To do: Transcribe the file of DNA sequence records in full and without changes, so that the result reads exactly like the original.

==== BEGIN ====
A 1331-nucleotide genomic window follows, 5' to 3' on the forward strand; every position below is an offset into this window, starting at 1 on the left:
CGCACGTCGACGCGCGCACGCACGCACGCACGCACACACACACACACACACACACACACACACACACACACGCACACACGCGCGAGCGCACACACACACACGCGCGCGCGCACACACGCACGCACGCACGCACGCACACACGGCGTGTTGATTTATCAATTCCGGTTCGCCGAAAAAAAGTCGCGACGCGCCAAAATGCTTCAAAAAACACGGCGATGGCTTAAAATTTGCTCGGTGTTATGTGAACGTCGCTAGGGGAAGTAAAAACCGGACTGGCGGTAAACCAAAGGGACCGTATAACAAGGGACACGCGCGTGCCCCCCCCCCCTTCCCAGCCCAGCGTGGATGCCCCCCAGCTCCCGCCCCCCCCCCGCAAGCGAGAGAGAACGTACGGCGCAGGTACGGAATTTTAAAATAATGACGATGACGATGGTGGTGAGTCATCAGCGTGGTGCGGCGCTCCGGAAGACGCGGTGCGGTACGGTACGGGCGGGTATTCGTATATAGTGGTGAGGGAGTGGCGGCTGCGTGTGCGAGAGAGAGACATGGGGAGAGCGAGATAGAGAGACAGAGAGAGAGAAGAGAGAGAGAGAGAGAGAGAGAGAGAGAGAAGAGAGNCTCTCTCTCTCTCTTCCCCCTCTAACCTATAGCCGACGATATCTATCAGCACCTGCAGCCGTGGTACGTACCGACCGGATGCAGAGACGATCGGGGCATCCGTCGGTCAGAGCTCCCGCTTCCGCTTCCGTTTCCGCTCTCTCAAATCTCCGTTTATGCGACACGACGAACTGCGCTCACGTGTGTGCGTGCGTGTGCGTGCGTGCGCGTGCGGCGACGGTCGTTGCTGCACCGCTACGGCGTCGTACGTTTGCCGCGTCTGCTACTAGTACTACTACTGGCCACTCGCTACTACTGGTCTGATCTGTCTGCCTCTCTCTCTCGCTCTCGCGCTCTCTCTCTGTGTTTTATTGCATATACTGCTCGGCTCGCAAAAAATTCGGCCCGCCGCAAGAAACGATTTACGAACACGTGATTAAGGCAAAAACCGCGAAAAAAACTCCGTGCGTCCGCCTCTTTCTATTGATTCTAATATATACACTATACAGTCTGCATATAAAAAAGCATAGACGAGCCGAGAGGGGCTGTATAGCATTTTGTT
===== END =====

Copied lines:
A 1331-nucleotide genomic window follows, 5' to 3' on the forward strand; every position below is an offset into this window, starting at 1 on the left:
CGCACGTCGACGCGCGCACGCACGCACGCACGCACACACACACACACACACACACACACACACACACACACGCACACACGCGCGAGCGCACACACACACACGCGCGCGCGCACACACGCACGCACGCACGCACGCACACACGGCGTGTTGATTTATCAATTCCGGTTCGCCGAAAAAAAGTCGCGACGCGCCAAAATGCTTCAAAAAACACGGCGATGGCTTAAAATTTGCTCGGTGTTATGTGAACGTCGCTAGGGGAAGTAAAAACCGGACTGGCGGTAAACCAAAGGGACCGTATAACAAGGGACACGCGCGTGCCCCCCCCCCCTTCCCAGCCCAGCGTGGATGCCCCCCAGCTCCCGCCCCCCCCCCGCAAGCGAGAGAGAACGTACGGCGCAGGTACGGAATTTTAAAATAATGACGATGACGATGGTGGTGAGTCATCAGCGTGGTGCGGCGCTCCGGAAGACGCGGTGCGGTACGGTACGGGCGGGTATTCGTATATAGTGGTGAGGGAGTGGCGGCTGCGTGTGCGAGAGAGAGACATGGGGAGAGCGAGATAGAGAGACAGAGAGAGAGAAGAGAGAGAGAGAGAGAGAGAGAGAGAGAGAAGAGAGNCTCTCTCTCTCTCTTCCCCCTCTAACCTATAGCCGACGATATCTATCAGCACCTGCAGCCGTGGTACGTACCGACCGGATGCAGAGACGATCGGGGCATCCGTCGGTCAGAGCTCCCGCTTCCGCTTCCGTTTCCGCTCTCTCAAATCTCCGTTTATGCGACACGACGAACTGCGCTCACGTGTGTGCGTGCGTGTGCGTGCGTGCGCGTGCGGCGACGGTCGTTGCTGCACCGCTACGGCGTCGTACGTTTGCCGCGTCTGCTACTAGTACTACTACTGGCCACTCGCTACTACTGGTCTGATCTGTCTGCCTCTCTCTCTCGCTCTCGCGCTCTCTCTCTGTGTTTTATTGCATATACTGCTCGGCTCGCAAAAAATTCGGCCCGCCGCAAGAAACGATTTACGAACACGTGATTAAGGCAAAAACCGCGAAAAAAACTCCGTGCGTCCGCCTCTTTCTATTGATTCTAATATATACACTATACAGTCTGCATATAAAAAAGCATAGACGAGCCGAGAGGGGCTGTATAGCATTTTGTT